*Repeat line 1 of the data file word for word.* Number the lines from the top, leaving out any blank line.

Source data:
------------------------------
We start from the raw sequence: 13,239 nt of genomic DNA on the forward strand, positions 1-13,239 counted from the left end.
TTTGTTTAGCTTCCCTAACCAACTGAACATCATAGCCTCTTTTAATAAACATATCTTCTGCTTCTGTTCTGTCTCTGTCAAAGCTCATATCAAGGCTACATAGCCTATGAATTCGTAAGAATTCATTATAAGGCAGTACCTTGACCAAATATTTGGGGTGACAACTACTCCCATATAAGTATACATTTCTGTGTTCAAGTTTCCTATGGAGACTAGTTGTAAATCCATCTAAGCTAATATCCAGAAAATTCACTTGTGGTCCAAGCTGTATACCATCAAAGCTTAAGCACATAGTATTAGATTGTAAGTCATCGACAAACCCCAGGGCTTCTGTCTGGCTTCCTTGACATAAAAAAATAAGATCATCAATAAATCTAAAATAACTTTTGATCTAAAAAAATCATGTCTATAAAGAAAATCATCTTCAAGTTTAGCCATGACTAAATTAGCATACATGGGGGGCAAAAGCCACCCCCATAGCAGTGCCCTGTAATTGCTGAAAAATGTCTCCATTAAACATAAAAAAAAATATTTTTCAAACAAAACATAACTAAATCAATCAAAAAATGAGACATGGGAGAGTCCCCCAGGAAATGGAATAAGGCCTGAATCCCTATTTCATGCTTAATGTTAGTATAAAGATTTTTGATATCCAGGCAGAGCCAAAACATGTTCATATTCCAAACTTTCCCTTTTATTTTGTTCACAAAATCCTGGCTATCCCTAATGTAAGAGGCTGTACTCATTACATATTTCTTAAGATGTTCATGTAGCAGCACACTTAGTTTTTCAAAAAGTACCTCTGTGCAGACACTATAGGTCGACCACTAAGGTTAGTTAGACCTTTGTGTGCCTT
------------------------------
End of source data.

We start from the raw sequence: 13,239 nt of genomic DNA on the forward strand, positions 1-13,239 counted from the left end.